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posted by janrinok on Saturday August 06 2022, @02:51PM   Printer-friendly
from the I'd-like-an-ice-cream-machine-please dept.

An Anonymous Coward writes the following story:

I’ve long believed companies should offer workers a choice in the technology they use in the office and when working remote. Doing so lets employees use what they feel is the best choice of devices for their work, it can help attract and retain staff, it lessens the likelihood workers will go rogue and source their own technology (aka shadow IT), and it establishes a positive relationship between IT and the rest of an organization.

Companies like IBM and SAP have documented their experiences in moving to an employee-choice model and have declared it a success. But does that mean it would work for every company? And how do you decide which way to go?

The most important question in developing (or expanding) an employee-choice model is determining how much choice to allow. Offer too little and you risk undermining the effort's benefits. Offer too much and you risk a level of tech anarchy that can be as problematic as unfettered shadow IT. There isn’t a one-size-fits-all approach. Every organization has unique culture, requirements/expectations, and management capabilities. An approach that works in a marketing firm would differ from a healthcare provider, and a government agency would need a different approach than a startup.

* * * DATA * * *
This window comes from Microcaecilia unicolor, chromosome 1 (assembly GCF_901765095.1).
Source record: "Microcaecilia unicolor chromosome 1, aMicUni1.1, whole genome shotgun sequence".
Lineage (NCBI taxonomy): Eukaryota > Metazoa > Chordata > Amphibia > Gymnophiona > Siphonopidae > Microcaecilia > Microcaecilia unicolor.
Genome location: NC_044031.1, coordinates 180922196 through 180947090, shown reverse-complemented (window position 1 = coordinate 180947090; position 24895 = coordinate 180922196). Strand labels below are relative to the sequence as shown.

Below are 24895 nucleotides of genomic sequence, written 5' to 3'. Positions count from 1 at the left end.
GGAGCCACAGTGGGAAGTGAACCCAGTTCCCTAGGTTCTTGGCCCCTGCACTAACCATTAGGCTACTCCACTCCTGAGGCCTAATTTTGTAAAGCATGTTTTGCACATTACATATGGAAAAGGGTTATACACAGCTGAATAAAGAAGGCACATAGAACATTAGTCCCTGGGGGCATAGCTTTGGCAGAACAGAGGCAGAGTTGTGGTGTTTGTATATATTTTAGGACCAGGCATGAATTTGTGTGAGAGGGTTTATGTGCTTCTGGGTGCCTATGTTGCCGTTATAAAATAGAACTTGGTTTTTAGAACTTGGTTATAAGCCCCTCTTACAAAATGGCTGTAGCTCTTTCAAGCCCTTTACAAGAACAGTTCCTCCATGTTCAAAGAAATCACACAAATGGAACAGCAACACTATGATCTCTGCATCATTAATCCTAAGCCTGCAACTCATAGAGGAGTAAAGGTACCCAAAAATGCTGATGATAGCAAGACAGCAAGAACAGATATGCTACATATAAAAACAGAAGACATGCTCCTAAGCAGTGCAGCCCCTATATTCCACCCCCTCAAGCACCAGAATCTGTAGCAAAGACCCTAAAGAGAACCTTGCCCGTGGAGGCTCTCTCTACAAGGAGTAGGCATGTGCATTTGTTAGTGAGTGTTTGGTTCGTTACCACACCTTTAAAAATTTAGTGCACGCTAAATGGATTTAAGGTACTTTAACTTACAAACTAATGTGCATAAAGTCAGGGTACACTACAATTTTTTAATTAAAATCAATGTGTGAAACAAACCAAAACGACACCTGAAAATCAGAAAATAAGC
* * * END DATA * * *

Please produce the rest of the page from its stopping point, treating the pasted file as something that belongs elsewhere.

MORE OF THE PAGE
Options also vary depending on the devices employees use — desktop computing and mobile often require differing approaches, particularly for companies that employ a BYOD program for smartphones.

Most employee-choice programs focus on desktops and laptops. The default choice is typically basic: do you want a Windows PC or a Mac? Most often, the choice only extends to the platform, not specific models (or in the case of PCs, a specific manufacturer). Keeping the focus on just two platforms eases administrative overhead and technical support requirements. It also allows companies to leverage volume purchases from one partner in order to receive bulk discounts.

Have you been allowed to choose your own technology and equipment at work? What were the choices offered to you and what restrictions were placed upon them?

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  • (Score: 3, Interesting) by ElizabethGreene on Sunday August 07 2022, @05:08PM

    by ElizabethGreene (6748) Subscriber Badge on Sunday August 07 2022, @05:08PM (#1265441) Journal

    I work for a Fortune 50 tech company. My last hardware refresh was 3 months ago. I was offered a choice of a dozen or so laptops. I have special hardware requirements (Ram for VMs), so I asked for a non-standard choice in the same price range. It was approved without incident.

    The machine was shipped directly from HP to me with a default non-customized Windows image. I *could have* booted up and let autopilot drop me right into Intune, but I have trust issues. Instead, I re-imaged it with known good Win11 media first. My only complaint is my new kit doesn't have a wired ethernet port. Mea culpa, I should have read it in the specs, but damn. There is a Gig-E port on the docking station, but HP has had that on backorder since October of last year. :/

    My prior refresh was 5/21/18, and I deferred getting new kit once prior to this most recent refresh. I would have kept using my old system, but the CPU wasn't (officially) supported on Win11.

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